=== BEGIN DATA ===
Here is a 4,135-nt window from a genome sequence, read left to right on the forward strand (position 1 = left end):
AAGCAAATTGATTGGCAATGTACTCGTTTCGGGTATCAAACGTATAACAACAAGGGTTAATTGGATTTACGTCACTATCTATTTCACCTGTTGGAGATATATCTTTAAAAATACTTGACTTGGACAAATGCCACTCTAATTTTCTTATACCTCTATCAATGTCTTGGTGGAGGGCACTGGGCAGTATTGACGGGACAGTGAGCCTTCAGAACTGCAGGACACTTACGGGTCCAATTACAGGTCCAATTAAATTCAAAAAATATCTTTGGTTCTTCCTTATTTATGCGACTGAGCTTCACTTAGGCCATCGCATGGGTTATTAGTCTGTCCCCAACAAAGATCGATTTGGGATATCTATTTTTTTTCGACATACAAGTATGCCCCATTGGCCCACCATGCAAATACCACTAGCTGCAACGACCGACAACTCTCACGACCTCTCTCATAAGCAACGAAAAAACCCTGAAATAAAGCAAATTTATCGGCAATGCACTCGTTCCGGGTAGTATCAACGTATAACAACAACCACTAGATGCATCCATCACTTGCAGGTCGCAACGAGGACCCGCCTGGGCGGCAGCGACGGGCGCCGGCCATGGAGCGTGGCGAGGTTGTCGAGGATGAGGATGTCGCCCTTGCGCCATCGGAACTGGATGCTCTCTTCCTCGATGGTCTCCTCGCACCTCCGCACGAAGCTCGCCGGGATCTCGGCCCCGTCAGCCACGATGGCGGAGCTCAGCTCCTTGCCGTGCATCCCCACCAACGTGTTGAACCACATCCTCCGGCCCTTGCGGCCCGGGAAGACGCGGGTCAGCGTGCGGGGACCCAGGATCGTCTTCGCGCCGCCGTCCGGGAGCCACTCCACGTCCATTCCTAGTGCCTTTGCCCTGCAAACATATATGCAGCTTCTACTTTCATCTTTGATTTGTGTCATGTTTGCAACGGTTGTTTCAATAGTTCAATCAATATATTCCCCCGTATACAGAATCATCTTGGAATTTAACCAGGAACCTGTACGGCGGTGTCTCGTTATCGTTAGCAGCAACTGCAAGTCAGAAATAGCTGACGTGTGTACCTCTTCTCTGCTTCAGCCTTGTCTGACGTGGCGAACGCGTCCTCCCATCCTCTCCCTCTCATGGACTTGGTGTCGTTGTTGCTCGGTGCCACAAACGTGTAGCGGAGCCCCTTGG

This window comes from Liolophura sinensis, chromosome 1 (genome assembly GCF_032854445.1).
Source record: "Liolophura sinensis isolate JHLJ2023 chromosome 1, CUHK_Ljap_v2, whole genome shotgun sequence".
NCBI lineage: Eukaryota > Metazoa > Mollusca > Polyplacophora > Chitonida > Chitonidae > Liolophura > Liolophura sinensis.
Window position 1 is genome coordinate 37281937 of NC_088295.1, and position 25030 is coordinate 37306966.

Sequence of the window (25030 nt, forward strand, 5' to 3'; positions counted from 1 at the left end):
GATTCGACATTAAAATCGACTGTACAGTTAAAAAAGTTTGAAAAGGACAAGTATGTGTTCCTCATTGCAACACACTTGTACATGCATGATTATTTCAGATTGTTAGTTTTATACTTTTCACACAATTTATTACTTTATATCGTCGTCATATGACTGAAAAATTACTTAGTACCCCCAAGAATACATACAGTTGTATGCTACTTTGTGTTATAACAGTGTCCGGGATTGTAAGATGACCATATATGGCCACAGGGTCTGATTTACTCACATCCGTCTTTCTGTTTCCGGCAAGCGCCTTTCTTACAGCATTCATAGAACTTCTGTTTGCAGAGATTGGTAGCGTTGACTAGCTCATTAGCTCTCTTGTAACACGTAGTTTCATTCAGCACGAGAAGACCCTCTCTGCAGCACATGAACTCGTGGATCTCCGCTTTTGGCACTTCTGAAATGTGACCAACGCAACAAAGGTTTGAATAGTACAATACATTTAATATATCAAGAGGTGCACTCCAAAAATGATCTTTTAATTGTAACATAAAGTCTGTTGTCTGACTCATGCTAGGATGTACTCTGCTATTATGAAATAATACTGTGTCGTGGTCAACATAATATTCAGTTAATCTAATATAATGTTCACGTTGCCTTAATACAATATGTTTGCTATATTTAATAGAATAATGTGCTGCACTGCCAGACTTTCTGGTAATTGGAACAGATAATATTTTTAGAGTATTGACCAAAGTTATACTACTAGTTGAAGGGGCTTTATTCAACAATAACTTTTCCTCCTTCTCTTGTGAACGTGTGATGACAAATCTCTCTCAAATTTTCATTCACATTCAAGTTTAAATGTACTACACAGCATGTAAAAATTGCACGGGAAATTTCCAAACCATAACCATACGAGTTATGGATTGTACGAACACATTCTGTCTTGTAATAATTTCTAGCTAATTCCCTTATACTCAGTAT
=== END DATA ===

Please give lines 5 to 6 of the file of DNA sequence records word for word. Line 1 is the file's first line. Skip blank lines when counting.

NCBI lineage: Eukaryota > Metazoa > Mollusca > Polyplacophora > Chitonida > Chitonidae > Liolophura > Liolophura sinensis.
Window position 1 is genome coordinate 37281937 of NC_088295.1, and position 25030 is coordinate 37306966.